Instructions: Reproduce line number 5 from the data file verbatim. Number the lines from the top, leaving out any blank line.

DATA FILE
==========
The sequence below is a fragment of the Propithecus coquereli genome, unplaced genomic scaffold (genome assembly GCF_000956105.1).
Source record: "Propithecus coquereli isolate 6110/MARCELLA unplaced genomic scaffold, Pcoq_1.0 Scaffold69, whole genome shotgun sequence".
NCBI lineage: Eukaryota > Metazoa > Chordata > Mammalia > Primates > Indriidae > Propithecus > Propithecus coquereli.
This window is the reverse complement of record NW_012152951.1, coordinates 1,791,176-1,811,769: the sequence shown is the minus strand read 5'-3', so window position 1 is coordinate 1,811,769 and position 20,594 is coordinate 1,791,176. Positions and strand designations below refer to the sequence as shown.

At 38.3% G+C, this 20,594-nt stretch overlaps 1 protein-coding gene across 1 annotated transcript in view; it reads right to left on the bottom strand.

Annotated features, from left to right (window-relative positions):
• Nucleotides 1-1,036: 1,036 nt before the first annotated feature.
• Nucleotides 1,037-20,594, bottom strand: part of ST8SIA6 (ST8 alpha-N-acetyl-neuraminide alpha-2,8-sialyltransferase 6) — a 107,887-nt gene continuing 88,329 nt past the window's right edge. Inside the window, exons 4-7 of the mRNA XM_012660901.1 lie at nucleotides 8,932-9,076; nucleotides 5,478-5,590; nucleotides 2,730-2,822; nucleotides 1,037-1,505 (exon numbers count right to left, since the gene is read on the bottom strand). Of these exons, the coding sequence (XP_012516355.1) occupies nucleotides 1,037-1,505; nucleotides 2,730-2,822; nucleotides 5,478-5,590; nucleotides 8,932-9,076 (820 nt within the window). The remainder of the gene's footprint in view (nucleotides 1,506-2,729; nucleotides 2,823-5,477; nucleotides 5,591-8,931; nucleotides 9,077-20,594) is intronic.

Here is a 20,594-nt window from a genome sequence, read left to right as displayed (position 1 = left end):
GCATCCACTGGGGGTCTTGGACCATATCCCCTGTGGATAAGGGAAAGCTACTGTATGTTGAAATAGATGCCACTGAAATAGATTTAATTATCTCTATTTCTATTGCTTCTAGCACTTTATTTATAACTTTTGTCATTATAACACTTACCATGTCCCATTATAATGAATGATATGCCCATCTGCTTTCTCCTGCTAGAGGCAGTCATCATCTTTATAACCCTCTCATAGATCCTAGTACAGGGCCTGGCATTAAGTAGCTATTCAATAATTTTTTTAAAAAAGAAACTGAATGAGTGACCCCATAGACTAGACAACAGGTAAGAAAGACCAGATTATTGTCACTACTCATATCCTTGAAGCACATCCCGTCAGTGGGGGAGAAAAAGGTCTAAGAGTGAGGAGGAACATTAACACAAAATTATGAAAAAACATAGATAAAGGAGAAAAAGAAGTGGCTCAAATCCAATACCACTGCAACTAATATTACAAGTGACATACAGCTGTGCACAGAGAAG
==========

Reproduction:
At 38.3% G+C, this 20,594-nt stretch overlaps 1 protein-coding gene across 1 annotated transcript in view; it reads right to left on the bottom strand.